Can Louie Vito Jr. call the tune in men's halfpipe?
VANCOUVER, British Columbia -- You wanna be a cowboy? That was always going to be a tough stretch for a charismatic kid from Columbus, Ohio, named Louie Vito Jr. (And, no, going to Ohio State football games at The Horseshoe doesn't count.) Vito h...
VANCOUVER, British Columbia -- You wanna be a cowboy?
That was always going to be a tough stretch for a charismatic kid from Columbus, Ohio, named Louie Vito Jr.
(And, no, going to Ohio State football games at The Horseshoe doesn't count.)
Vito had never heard of cowboy legend Ty Murray but journeyed to Texas to walk the walk, or in this case, dance the dance. Vito had to prepare for a high-pressure two-step for one of his turns on "Dancing With the Stars" and wanted to tap into the cowboy mentality.
Vito was talking about the experience last month at a coffee shop in the Los Angeles area in an interview, and said that he would get a running start and Murray would lasso him.
"In the same spot," Vito said, pointing to the middle of his own chest. "Every single time."
This prompts the Olympic-sized question: Can Vito possibly manage to lasso snowboarder Shaun White, the biggest name in the sport, on Wednesday night at Cypress Mountain in the men's halfpipe?
The rope in question might be the difficult double-cork trick. Vito has one in his arsenal but so does White, the defending Olympic champion.
Vito didn't have the luxury of learning the double cork in a foam pit. He said he landed the front-side double cork on his second try during practice at Mount Hood, Ore.
"Anyone knows what it is like to be scared -- with the double cork I had to learn those on the snow and not anywhere else because I didn't know what the feeling was going to be like," Vito said.
"You just take a deep breath and just go and tell yourself, no matter what, you're going to do it. When you don't commit, that's when the big accidents happen."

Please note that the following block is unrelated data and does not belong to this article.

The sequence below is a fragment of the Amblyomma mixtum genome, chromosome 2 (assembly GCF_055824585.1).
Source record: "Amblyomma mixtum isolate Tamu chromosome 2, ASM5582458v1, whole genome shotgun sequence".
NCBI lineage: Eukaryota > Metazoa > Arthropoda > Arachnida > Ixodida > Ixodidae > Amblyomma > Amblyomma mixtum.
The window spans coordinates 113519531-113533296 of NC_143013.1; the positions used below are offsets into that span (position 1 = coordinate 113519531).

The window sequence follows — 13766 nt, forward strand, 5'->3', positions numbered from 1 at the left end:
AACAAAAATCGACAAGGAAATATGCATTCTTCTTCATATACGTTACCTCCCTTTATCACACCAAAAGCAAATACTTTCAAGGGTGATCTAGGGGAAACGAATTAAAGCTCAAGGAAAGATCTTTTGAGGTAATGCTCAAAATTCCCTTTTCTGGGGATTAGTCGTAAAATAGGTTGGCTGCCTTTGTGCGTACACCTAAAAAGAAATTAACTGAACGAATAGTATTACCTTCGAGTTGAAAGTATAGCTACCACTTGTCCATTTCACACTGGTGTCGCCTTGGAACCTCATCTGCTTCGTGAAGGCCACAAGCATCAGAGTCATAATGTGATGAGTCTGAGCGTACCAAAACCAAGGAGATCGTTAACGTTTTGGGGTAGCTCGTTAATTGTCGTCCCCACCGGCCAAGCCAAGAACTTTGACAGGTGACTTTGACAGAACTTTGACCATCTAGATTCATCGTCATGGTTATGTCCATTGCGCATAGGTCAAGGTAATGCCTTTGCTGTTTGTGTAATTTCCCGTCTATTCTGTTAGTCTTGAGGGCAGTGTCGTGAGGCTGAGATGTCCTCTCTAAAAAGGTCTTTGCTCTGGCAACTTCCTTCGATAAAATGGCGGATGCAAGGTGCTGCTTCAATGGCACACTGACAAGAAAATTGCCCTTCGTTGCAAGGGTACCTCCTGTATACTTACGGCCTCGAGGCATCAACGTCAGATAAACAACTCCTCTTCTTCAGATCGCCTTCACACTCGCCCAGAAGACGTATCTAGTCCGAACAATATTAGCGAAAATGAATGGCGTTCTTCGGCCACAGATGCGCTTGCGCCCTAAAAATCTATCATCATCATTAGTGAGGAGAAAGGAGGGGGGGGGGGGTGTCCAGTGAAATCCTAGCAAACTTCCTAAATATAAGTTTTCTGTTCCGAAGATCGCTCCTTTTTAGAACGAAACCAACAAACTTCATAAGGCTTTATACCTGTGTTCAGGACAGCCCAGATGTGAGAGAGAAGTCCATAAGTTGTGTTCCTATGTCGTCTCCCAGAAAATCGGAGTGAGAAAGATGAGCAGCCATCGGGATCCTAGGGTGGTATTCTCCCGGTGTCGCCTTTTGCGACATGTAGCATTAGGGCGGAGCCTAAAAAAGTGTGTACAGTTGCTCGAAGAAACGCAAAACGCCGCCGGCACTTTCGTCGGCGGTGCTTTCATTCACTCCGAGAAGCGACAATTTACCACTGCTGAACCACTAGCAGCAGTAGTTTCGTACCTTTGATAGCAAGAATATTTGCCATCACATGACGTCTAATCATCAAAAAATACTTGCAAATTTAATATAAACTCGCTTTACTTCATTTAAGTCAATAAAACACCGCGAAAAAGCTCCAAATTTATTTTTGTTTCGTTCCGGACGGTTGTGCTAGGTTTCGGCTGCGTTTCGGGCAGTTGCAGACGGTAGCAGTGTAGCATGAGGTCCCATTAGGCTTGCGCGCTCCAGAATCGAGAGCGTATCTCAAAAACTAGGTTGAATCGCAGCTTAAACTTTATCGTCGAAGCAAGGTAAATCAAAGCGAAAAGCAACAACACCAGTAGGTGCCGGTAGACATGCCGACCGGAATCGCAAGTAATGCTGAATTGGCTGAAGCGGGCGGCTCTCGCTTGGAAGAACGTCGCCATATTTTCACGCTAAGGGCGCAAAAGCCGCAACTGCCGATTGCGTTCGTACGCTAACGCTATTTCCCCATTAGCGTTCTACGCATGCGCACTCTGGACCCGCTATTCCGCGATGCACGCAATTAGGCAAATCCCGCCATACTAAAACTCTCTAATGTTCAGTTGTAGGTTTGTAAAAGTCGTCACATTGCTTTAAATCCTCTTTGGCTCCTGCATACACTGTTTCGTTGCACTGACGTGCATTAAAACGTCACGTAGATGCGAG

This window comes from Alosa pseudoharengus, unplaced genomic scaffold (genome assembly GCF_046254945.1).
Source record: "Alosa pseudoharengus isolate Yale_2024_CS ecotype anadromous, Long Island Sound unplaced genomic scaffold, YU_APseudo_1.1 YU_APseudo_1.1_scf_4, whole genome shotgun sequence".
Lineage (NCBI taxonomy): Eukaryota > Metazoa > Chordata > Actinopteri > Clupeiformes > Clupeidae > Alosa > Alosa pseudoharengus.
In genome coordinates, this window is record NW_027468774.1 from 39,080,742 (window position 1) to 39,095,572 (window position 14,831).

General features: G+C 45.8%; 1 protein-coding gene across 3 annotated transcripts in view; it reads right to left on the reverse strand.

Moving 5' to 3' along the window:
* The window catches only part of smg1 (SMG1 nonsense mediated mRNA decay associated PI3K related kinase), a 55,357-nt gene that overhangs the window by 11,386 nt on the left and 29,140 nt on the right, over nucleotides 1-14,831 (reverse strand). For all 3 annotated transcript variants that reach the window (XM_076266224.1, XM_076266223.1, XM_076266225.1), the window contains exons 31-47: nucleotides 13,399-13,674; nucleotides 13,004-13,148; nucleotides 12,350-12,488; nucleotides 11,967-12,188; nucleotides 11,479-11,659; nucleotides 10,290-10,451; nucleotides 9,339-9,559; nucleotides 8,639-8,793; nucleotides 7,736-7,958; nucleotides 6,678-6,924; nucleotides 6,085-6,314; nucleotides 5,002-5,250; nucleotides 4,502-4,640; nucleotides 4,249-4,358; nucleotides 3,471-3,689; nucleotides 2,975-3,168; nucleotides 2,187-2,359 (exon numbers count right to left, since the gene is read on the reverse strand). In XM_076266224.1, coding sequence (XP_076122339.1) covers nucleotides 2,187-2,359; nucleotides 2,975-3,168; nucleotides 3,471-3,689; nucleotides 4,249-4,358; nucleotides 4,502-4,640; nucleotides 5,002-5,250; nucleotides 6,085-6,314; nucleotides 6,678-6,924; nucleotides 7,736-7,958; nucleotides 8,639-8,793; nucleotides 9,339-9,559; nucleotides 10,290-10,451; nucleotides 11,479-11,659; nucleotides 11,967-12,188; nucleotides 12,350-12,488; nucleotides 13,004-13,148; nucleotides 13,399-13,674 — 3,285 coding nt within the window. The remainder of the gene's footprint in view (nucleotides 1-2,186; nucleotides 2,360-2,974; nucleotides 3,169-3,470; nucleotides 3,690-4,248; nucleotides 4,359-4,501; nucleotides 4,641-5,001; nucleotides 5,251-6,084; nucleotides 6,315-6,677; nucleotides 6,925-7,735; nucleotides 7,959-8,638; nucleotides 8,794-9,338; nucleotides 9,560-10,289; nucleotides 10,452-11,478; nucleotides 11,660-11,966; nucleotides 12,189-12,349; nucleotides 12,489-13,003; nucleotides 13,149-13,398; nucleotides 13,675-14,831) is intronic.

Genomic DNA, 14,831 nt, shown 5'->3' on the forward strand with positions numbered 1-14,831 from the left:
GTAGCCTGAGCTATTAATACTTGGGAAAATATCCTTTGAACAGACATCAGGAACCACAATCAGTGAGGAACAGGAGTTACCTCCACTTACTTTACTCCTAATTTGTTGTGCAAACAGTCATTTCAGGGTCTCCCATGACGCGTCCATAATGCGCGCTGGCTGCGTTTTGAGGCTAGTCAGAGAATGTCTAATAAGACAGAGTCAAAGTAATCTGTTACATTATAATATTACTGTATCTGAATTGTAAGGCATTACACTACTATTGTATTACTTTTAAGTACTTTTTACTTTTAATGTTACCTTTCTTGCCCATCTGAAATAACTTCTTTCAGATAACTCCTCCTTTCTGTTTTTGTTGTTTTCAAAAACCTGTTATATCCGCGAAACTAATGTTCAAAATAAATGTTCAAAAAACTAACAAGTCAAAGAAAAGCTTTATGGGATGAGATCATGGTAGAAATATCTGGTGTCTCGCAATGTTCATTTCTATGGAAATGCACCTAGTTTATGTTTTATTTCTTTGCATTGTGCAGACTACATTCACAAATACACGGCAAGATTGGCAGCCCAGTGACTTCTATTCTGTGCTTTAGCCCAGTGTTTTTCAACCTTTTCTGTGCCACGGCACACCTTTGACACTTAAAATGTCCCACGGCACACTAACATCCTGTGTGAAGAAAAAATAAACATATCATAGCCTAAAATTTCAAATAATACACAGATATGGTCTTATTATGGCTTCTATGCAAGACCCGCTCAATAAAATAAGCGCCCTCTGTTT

White said in an interview with the Los Angeles Times in January that Vito lighted a fire under him earlier this season, causing him genuine unease.
"I truly feel he could have threatened my victory," White said of the Grand Prix event at Copper Mountain in December. "I didn't feel that great feeling that I put down what I came there to do and here was no question."
Said Vito: "It's cool. I love hanging out with Shaun. It's nice to ride with the best of the best. I think I push him a little bit and he pushes me. That's what snowboarding is all about, riding with friends and pushing each other."
Vito was put into snowboarding at an early age, five, an attempt to harness his vast childlike energy, said his father, Louie Vito Sr.
Vito's father owns a couple of radio stations in Ohio and his son was put on radio shows, a cool form of baby sitting.
"He's been fortunate to have passion and to be so good," Vito Sr. said. "I would introduce him as an S.O.B. -- the son of a broadcaster.
"I often get asked the question: Do you wish your son was competing in another era? There's more than one rider that can be the face of snowboarding. Shaun is outstanding. Louie is good too.
"There is room enough for a couple in the room."
Room for two stars in the broadcast booth... or maybe in this case, on the podium.